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I Is true force just "accepted" if it satisfies Newton law?

  1. Jun 7, 2017 #1
    So I understand the relationship between mass x acceleration=force but all that relationship tells me is "Whatever the force is to accelerate a given mass at a specific unit of acceleration = units of force, and we just accept whatever the unit of force is. example 1/ms² x 1 kg mass = 1 N force.
    So my question here the unit of force "accepted" as to whatever it is based on satisfying the force equation?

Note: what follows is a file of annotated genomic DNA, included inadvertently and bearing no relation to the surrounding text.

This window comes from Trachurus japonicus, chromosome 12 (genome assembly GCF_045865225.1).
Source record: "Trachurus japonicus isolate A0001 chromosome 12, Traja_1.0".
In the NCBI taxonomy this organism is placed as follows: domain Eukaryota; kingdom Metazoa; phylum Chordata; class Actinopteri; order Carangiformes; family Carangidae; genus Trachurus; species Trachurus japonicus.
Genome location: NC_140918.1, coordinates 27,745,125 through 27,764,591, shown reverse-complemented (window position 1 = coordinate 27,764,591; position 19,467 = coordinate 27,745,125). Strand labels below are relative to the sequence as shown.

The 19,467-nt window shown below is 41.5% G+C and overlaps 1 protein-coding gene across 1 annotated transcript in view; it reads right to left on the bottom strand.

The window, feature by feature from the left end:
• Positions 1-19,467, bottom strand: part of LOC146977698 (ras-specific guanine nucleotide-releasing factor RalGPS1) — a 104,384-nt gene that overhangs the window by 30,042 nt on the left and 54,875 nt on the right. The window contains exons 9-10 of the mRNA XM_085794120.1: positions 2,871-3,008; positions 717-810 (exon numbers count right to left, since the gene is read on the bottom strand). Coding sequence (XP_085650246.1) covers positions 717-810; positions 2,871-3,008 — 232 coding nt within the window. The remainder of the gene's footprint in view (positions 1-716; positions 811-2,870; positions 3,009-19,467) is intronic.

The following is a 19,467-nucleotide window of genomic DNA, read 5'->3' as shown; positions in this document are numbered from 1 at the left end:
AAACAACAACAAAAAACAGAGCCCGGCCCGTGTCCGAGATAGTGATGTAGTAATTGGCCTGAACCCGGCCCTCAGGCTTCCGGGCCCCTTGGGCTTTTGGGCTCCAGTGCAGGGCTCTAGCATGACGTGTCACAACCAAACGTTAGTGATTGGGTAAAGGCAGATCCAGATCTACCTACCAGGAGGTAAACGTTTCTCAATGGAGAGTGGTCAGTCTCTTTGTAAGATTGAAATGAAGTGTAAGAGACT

So basically here is a simple question, "How much force is needed to accelerate a 50 kg mass @ 14 m/s². Simple equation 50 x 14= 700 N
    Now what is 700 N? 700 N is the force applied to the 50 kg mass to accelerate it at 14 m/s². So we are back to just stating its the force that accelerates an object at a specified acceleration with a specified mass.

    Now, We can take 700 N / 9.8/ms² to get the equivalent force on a mass being pulled in by gravity on the surface of the earth which equals =71.42 kg and we can covert kg to pounds by dividing by .4535 = 157.49 pounds of force.